According to Hubspot, a community provides people with a feeling of belonging and a network of other people they can connect with. This is based on their shared interests and/ or characteristics.
Why you should mind about your online community?
“Twitter is not real life” goes a dictum that was common in the earlier days of social media. It’s a pity that it faded out of use before it became most relevant. We need that piece of wisdom now more than ever. In today’s highly digital and connected society, it’s funny to think people can still feel disconnected from others. With so many people who communicate online, behind screens, this connected world can actually feel rather lonely at times. Be reminded that words online are not the same as words offline.
They don’t behave the same way, they don’t carry the same heft and they don’t mean the same things because they speak in a different context. Communicators who wish to reach online communities have got to understand this and have it underpin all their messages. However, sometimes the concepts behind what an online community is can feel a bit abstract.
A woefully common approach is to get your message, write it, and post it. Then wait for the response you desire. When it doesn’t come, the ”common-approachist” will seek to latch onto trending hashtags or hound out “influential” accounts and, when that doesn’t work either, just speak louder.
Here’s why that doesn’t work as well as you think it will. Here is why we/they don’t listen.
Social media is not like a classroom in a school, where the audience gathers to listen to the performer. You don’t have a captive audience here. Social media is more like the playground during recess at school. A teacher may come to the kids in their various cliques and attempt a lecture about it, but any teacher worth their diploma knows this would be a waste of time. Those rascals will not listen to a teacher during recess.
If one of the kids started the conversation, though…
That is a fundamental rule of successful message conveyance online. Don’t be the teacher. Be one of the kids. Don’t just know your audience, be a member of your audience. Don’t talk to the community, be part of the community and talk with the community.
Not like a spy infiltrating the community under a deceitful disguise either. Be genuine about it.
The key to successful outreach and community building is to not be annoying or spooky. If your social stream is only links and you bombard the same people over and over again with e-mail, you’re not going to get earn their trust or fit-in.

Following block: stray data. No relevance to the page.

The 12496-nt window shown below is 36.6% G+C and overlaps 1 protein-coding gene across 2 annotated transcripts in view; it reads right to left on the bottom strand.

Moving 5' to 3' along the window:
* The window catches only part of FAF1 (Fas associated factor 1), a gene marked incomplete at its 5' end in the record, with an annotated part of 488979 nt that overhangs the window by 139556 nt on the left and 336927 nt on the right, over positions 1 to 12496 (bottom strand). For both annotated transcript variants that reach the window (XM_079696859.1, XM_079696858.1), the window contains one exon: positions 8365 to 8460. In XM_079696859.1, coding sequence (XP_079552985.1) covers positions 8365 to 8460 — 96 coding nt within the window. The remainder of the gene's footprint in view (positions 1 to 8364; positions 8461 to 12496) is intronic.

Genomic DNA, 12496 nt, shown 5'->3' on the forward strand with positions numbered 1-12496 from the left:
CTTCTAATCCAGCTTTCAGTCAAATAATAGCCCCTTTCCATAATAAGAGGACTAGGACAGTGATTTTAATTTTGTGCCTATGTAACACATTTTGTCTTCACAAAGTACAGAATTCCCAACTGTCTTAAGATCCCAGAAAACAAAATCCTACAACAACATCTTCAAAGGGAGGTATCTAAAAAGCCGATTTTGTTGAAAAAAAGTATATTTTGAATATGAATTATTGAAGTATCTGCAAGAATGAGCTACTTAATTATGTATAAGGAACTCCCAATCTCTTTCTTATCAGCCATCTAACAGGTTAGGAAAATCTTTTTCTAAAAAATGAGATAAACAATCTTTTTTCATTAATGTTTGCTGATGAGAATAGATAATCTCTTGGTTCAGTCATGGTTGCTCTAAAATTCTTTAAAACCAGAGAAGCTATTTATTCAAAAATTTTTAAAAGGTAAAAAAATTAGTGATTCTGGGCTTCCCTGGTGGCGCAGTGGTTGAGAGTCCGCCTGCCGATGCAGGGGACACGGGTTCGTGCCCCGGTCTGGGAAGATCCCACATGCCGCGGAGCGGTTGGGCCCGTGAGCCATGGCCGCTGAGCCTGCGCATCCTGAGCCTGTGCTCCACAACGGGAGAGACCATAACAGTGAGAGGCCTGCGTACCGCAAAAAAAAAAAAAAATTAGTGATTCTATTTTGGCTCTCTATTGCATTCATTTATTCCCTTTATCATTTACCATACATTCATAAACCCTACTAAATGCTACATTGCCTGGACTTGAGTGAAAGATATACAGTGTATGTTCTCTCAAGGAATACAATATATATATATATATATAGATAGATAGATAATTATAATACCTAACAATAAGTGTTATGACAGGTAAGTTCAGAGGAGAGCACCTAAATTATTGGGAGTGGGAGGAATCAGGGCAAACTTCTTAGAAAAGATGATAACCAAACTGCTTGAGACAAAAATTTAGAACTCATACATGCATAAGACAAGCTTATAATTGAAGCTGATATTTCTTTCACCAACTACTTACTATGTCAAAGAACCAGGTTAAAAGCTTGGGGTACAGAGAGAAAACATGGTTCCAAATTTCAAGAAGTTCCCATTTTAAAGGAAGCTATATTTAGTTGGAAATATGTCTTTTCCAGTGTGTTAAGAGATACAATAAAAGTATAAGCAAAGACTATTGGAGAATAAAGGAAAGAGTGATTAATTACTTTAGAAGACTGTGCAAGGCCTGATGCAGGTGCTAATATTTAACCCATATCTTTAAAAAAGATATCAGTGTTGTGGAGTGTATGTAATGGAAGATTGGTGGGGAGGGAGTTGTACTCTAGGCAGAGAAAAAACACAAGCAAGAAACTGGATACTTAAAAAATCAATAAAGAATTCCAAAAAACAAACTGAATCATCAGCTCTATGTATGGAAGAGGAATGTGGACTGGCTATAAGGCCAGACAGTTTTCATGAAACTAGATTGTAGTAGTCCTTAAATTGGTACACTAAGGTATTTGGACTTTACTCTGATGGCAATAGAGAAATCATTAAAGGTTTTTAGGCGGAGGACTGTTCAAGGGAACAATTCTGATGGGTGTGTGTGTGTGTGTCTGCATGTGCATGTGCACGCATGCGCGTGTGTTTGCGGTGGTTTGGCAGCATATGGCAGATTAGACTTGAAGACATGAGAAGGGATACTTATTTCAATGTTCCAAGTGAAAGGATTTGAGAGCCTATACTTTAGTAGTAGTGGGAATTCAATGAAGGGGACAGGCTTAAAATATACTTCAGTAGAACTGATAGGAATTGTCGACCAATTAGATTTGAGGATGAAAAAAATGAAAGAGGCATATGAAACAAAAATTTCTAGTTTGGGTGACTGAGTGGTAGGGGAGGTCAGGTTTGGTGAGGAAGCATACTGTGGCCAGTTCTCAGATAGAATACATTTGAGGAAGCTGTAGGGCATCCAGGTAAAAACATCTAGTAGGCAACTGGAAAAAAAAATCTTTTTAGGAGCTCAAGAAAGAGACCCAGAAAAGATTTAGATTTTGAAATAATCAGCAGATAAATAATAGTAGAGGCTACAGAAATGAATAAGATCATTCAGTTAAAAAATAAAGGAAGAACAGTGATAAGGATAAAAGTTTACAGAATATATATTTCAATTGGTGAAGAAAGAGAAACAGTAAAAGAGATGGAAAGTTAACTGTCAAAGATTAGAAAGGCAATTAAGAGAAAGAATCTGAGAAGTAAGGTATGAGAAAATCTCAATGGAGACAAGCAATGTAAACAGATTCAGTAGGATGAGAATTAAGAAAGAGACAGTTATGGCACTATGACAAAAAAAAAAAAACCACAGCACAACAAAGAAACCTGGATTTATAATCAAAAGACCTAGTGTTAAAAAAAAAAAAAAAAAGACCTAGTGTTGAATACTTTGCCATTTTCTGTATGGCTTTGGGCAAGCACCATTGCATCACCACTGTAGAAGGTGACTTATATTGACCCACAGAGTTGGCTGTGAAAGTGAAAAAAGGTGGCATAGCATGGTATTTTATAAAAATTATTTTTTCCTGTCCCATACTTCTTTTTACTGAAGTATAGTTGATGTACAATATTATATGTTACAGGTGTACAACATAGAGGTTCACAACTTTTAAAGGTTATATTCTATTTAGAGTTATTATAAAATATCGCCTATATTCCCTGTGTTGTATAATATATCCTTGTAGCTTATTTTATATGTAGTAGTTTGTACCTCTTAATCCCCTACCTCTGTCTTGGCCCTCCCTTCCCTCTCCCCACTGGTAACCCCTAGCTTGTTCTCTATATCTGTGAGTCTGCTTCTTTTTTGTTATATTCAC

Except in cases like this. You may have probably noticed that this article is written as if I, myself, am not a communicator. I am addressing communicators on how to talk to us, “us” being the group to which I belong, i.e. the community communicators address. I am not speaking as a communicator but as a community. Well, every rule has its exceptions.
Be genuine, be authentic, be honest.
There are a lot of instances where brands or businesses shoehorn themselves into online groups and try to pretend to be part. Of course, the consequence, if you don’t pull it off, is that we’ll see you as a liar, as a false persona trying to pull a fast one on us. The result is a loss of credibility.
This is why viral hashtags or trending memes always begin to fizzle out and die the second the first marketing brand gets involved. Before brands began to trend-jack, a Twitter hashtag could go on for days in Uganda. Now, it’s done and dusted in four hours because that’s how long it takes to get approval from a client to start pretending that they are part of the game when they are just sneaking in with other motives.
It’s like school days again. There are the students, chatting in the playground, cracking jokes, and sharing the pre-internet equivalent of memes and trending topics. Lol and Lol they go, until a prefect from one of the school clubs sidles into the group and says something like, “Hi squad! What is lit today? Are you on fleek?” That is when the members of the group start looking at the time and remembering that they have somewhere to be.
It’s like school days again. There are the students, chatting in the playground, cracking jokes, and sharing the pre-internet equivalent of memes and trending topics.
Don’t assume. Don’t take the audience for granted.
You are at a major disadvantage when communicating online because there are no classroom walls to keep your people in. The rest of the internet is just a tab and a google search away, so don’t take for granted that speaking is the same thing as being listened to.
Make the effort to be appealing enough to compete with the entire rest of the internet when you post. Remember that you have to earn our attention.
Listen more than you speak.
Shut up once in a while and listen. It’s easy for communicators to think that their job is communicating, but it is more than that. The job also requires being communicated to.
And you have to listen extra hard online because of this unique attribute of social media, comment threads, and discussion spaces online: silence means more than the noise.
You will find that a successful youtube video has thousands of views. But only a tenth of the viewers hit the thumbs up, or only a hundredth leave a comment. Even weirder, most of that hundredth are leaving negative comments.
Listening to online feedback means you have to hear and understand what those who left no response are doing with your message. You have to develop the skill of listening to people who don’t speak.
Finally, the top rule of all communication. Know when to break the rules.
By breaking down the traditional one-way exchange of information and opening up your communication, your community will deliver value far beyond expectations.
When you can tap into people’s unique perspectives and invite them to share their expertise and knowledge with others. You inspire engagement and connections that are relevant and meaningful.